From Wikipedia, the free encyclopedia
Jump to navigation Jump to search


Tibetan transcription(s)
Chinese transcription(s)
 • Traditional塔欽
 • Simplified塔钦
 • Pinyintǎqīn
Darchen is located in Tibet
Location within Tibet
Coordinates: 30°58′35″N 81°17′13″E / 30.97639°N 81.28694°E / 30.97639; 81.28694Coordinates: 30°58′35″N 81°17′13″E / 30.97639°N 81.28694°E / 30.97639; 81.28694
PrefectureNgari Prefecture
CountyBurang County
 • Total
 • Major Nationalities
 • Regional dialect
Tibetan language
Time zone+8

Darchen,Tarchan or Taqin (simplified Chinese: 塔钦; traditional Chinese: 塔欽; pinyin: tǎqīn) is a small village in Purang County of the Tibet Autonomous Region of China. It was previously known as Lhara and still signposted as such. It was previously an important sheep station for nomads and their flocks and had only two permanent buildings; only one of which survived the Cultural Revolution and is now used to house Tibetan pilgrims.[1]

Darchen is situated right in front of the sacred mountain, Mount Kailash. Its altitude is 4,575 metres (15,010 ft) and is the starting point for pilgrimages in the region.[2][3]

It is only a one-day bus drive (about 330 km) from the town of Shiquanhe or (Ali) to the northeast, where Gunsa Airport, opened 1 July 2010, is located, offering flights twice a week to Lhasa and Chengdu.[4][5]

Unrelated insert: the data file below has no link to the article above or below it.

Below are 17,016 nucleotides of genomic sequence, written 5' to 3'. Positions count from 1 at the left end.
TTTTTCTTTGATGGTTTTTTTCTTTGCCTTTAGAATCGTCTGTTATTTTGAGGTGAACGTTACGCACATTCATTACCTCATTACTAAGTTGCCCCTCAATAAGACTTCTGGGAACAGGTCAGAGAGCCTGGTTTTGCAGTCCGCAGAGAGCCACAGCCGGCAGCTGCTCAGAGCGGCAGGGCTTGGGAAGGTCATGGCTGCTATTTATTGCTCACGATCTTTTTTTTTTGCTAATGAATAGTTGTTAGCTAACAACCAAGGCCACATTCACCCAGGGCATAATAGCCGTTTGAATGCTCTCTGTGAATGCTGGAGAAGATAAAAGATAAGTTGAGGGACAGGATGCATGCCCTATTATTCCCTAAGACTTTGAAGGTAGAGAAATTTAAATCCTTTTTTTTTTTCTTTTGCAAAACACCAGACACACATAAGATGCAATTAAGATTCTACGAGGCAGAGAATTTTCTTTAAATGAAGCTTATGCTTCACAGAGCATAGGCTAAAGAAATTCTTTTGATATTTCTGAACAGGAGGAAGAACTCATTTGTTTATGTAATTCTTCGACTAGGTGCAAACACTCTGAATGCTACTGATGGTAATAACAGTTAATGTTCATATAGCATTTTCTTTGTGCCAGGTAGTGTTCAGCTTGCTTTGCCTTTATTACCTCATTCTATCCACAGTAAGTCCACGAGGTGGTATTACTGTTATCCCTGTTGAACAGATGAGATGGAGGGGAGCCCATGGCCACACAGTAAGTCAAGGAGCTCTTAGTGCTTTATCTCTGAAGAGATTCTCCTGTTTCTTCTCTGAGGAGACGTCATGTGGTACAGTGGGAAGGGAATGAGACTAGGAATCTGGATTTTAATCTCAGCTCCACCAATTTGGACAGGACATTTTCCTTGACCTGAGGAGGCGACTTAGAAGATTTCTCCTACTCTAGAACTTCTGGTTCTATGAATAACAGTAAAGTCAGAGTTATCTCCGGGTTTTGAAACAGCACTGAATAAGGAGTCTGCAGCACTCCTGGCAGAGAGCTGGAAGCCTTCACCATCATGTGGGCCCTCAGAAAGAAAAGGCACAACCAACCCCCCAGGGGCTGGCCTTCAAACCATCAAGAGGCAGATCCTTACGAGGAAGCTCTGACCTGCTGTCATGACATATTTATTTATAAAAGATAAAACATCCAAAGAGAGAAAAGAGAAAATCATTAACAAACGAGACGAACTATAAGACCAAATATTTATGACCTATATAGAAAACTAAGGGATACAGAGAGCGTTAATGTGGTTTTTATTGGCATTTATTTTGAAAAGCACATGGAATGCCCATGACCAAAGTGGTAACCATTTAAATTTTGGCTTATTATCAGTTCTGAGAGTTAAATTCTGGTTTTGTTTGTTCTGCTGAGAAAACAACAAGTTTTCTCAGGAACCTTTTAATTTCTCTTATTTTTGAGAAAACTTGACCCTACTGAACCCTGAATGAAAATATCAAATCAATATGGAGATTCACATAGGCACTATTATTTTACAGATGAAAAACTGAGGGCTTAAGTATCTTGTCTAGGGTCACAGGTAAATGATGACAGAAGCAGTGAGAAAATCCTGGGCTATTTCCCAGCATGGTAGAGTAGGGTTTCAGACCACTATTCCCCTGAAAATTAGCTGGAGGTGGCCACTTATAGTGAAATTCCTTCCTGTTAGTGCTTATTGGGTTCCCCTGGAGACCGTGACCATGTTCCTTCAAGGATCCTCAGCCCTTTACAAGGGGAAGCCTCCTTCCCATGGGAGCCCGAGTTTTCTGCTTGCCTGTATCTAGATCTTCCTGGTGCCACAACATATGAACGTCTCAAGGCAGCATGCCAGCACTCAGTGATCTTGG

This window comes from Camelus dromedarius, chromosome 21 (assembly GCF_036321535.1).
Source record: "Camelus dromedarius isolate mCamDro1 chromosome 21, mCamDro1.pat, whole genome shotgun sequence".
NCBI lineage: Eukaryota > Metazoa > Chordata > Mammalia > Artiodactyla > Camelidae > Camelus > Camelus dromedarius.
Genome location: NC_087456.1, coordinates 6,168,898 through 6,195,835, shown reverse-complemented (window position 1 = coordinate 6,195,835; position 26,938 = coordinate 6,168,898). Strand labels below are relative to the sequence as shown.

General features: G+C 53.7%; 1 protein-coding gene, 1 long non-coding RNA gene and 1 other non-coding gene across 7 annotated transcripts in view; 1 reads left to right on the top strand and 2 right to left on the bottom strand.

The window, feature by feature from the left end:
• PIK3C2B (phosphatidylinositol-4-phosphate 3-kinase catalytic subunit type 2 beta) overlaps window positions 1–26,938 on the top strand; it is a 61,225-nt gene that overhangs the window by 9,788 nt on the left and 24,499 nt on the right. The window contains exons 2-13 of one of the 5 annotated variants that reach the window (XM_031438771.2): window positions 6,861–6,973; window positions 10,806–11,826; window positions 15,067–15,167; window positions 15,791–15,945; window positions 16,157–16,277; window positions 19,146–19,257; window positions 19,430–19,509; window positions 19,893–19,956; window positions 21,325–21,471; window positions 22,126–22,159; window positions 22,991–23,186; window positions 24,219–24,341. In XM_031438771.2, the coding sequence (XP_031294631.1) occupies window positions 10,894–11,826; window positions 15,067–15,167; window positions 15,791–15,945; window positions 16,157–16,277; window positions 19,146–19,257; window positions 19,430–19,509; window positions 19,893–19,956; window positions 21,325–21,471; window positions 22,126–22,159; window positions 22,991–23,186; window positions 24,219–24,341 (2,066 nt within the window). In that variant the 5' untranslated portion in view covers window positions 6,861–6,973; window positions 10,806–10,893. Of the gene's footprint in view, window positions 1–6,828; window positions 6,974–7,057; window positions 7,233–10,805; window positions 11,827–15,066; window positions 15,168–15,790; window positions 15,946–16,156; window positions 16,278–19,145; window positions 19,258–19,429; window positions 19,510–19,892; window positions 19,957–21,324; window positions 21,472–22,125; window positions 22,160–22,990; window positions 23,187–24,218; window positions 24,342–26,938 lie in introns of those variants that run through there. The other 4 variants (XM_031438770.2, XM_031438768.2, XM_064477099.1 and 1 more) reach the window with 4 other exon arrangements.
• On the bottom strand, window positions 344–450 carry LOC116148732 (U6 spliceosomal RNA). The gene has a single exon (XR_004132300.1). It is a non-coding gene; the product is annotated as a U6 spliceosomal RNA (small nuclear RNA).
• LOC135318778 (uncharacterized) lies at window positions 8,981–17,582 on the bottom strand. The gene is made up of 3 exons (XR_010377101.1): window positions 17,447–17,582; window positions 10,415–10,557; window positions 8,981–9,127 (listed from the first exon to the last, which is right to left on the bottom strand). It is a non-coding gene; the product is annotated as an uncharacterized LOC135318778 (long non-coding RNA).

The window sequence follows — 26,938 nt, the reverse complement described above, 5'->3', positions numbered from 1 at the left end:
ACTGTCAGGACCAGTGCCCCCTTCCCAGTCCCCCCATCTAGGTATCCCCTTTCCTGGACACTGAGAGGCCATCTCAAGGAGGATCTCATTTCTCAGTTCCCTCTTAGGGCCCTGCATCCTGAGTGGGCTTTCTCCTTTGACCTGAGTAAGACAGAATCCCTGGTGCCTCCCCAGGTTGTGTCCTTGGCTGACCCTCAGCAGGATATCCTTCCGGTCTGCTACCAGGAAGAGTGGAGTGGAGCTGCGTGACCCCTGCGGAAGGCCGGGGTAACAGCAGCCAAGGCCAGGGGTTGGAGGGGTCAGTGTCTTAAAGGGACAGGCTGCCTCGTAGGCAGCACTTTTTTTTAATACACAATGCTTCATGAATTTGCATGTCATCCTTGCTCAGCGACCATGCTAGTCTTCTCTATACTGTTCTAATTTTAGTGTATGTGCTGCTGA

It contains a couple of restaurants and the Ganges guesthouse and restaurant, the Zhusu guesthouse next door, and the Gandise Hotel where Public Security Bureau (PSB) officers are stationed from spring until October, and where pilgrims must get their travel permit stamped, and buy a "ticket" if they wish to circumambulate Mt. Kailash. There are also a few houses, the Swiss-funded Tibetan Medical and Astro Institute and dispensary where doctors are trained in Tibetan medicine, a number of stores and kiosks, and some camping grounds. Traditionally, pilgrims only eat vegetarian food in the region due to its proximity to the sacred Lake Manasarovar and Mount Kailash.[1][3][6]


Darchen was once an exclave of Bhutan, held for almost 300 years, when the People's Republic of China annexed it in 1959.[7]

See also[edit]


  1. ^ a b Dorje (2009), p. 412.
  2. ^ Albinia (2008), p. 307.
  3. ^ a b Kotan Publishing (2004), p. 141.
  4. ^ Mayhew and Kohn (2005), p. 209.
  5. ^ "Tibet's fourth civil airport opens."
  6. ^ Mayhew and Kohn (2005), pp. 210.
  7. ^ United Nations A/HRC/13/40/Add.1


  • Albinia, Alice. (2008) Empires of the Indus: The Story of a River. First American Edition (2010) W. W. Norton & Company, New York. ISBN 978-0-393-33860-7.
  • Dorje, Gyurme. (2009) Tibet Handbook. Footprint Handbooks, Bath, England. ISBN 978-1-906098-32-2.
  • Kotan Publishing (200) Mapping the Tibetan World. Reprint 2004. ISBN 0-9701716-0-9.
  • Mayhew, Bradley and Kohn, Michael. (2005) Tibet. 6th Edition. ISBN 1-74059-523-8.